#If ; Reset the context-sensitive window check

In this script I attached “call hierarchy” to the middle mouse button. It works 50% of the time due to compatibility issues.

For this reason you are stuck with plain keyboard commands and right click menus. It seems easier to memorize and practice right clicking than setting your own keyboard shortcuts.

But if you desire, you can ask an LLM to hook up mouse buttons to keys and edit the keyboard shortcuts this way:

Click tools
Click Options
Click keyboard
Type here

You can set keys here, though I don’t really recommend using hotkeys too much. If you want to do it, that is how.

Link the File You Are In to the Project Explorer

You want to easily link your active file to you project explorer, like this:

To do this, you can only use keyboard shortcuts (Unless you hook a hotkey to your mouse with AutoHotkey).

Now, head to the keyboard shortcut area and type in “syncw” like this:

Add a shortcut to the “SyncWithActiveDocument” command and you can activate your file in Solution Explorer.

Use a Structural View

The goal of a structural view is to see a summary of a class or file. This is the quickest way to pick 1 function or variable out of 100s in a large file.

In Visual Studio, there are two ways. Either we can open the file in project explorer (in C++ use the .cpp):

Or we can create a seperate window known as a “Solution Explorer View”. We can just right click a file and view the Solution Explorer View. In C++ make sure to do this with the header/.h file:

So after finding the file in the project explorer, just do one of the above and read through the properties.

The properties are in different order depending on if you use a .h or .cpp. Header files are alphabetical and cpp files are in order of implementation. You can look for the file properties(inner functions/variables/classs) from this view.

Use a Find in All Files

This is useful for finding text, functions and classes within an entire project. It is super simple and super powerful.

Step 1
Step 2
Step 3

For example. you can find all occurrences of “playsound” (Not case sensitive). 

In step 2 you can choose to include project files and/or external dependencies.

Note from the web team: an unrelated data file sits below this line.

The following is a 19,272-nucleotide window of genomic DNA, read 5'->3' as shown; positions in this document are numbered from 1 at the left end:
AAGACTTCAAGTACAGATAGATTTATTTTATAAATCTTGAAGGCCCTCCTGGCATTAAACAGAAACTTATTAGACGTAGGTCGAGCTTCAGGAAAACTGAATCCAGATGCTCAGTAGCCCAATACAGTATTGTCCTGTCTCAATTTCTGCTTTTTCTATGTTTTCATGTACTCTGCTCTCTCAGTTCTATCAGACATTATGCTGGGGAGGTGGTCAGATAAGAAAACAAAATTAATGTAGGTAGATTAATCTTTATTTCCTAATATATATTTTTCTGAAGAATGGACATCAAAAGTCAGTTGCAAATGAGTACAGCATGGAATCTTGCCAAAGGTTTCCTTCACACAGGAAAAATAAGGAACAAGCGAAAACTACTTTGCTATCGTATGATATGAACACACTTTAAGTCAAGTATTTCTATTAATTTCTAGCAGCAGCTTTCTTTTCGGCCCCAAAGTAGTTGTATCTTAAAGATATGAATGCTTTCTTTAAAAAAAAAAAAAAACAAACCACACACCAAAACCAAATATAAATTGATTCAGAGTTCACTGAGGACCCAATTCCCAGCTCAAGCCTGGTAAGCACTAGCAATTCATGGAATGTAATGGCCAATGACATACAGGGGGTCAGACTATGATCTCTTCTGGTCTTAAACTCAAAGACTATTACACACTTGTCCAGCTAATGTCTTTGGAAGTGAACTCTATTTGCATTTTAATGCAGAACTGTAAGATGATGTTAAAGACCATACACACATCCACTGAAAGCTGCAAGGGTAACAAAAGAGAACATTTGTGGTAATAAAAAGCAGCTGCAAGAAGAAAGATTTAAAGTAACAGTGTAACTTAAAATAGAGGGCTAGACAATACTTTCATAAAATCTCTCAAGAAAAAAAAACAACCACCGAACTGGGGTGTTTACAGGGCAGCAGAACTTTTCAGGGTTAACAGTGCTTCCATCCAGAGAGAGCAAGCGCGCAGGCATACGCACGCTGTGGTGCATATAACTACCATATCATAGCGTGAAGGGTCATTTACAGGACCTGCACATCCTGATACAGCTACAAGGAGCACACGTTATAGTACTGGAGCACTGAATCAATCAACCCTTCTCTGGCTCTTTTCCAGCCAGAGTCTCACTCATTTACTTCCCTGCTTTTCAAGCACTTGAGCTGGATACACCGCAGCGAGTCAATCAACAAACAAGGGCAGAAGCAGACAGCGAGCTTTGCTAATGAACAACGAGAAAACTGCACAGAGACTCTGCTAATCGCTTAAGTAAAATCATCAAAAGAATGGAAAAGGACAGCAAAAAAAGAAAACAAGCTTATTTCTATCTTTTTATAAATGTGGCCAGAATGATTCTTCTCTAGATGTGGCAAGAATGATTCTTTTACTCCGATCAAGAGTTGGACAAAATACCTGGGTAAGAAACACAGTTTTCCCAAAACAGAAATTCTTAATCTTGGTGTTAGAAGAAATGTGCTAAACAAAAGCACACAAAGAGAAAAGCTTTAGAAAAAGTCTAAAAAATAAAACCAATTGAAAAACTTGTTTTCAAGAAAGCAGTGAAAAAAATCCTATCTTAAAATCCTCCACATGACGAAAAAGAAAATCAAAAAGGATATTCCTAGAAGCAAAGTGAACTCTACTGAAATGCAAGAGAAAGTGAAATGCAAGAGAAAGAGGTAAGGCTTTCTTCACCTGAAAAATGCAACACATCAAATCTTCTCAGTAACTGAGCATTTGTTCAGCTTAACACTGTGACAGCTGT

Extremely useful, even for debugging external dependencies.

Always Make Sure You Have Intellisense

I know this is basic but I want to emphasize how much of an advantage you get from intellisense.

You can type the beginning of a class or function and see the potential objects you can use. When selecting each function or class, the documentation inside that class is shown.

Take a look:

This way you can easily type out and remember functions you once used in a library.

If the developer of that library did not include documentation inside his code you won’t see documentation. Just keep that in mind.

Use a Good Commit Viewer and Diff Tree

These features are a bit messy. They work though. Let us look into it.

Open up these two windows:

Click on both and you will see something like this…

On the top left you will see the current commit. This is for what you have staged on git at this moment.

On the bottom right will be the commits viewer. This way you can look into each individual commit.

The top left current commit, you can right click those files and view changes. In addition there is a blame annotation that is very nice.

This way you can see who last edited a line.

Just manage your commits with the current commits viewer. It just takes some practice as you make pushes to your repo.

Commit Viewer

In the commit viewer you can double click a commit and inspect it.

When doing so you will see a diff viewer per file for the files on the right. 

See where Camera.cpp is on the right? Just click those to see the differences.

You can also create a diff view between two separate commits which is useful for debugging across months of changes. 

Control + Left-click two commits and right click then “compare commits”

Take a look:

Two CTRL+Clicked commits

In total we are comparing the versions of the project 4 commits apart. We can do this between any number of commits.

In this case it is the two underlined commits.

On the right we see all the file changes done between those two commits. If we double click one file we see the diff viewer for that file.

You can see the difference, color coded, in the big red square in the middle.

Use a UML Generator

The UML generator for Visual Studio has to be added from the Visual Studio Installer.

Take a look:

This is not available for .NET core projects. But it is available for other C#/C++ projects.

Once it is installed you can create UML Diagrams.

But, it is kind of wonky. 

It is still useful, but it is not as refined as Jetbrains.

Sadly, it does not automatically generate parent and child classes, unlike JetBrains. 

In Visual Studio you have to build the UML Diagram on your own.

But, also unlike JetBrains you can save these UML Diagrams as a file and revisit/edit them later.

Like this:

Because you can save it as a file I would consider this feature still useful.

Lastly, in C++ you have to choose the header files for the diagrams.

Let’s take a look at this:

After clicking “View Class Diagram” you have to click and drag all child and parent classes into the diagram.

Like this:

The diagram editor automatically links the child and parent classes. You just have to actually drag them in yourself.

Once again, it is not possible to generate it automatically like in JetBrains but you can create and save diagrams for your own viewing.

Here I made one for the Spartan Engine…

Anywho, I hope you learned something…

CTA: Check out my other articles and follow me on medium.

Happy coding!


Spartan Engine (Used as an example):

Parent article to this article: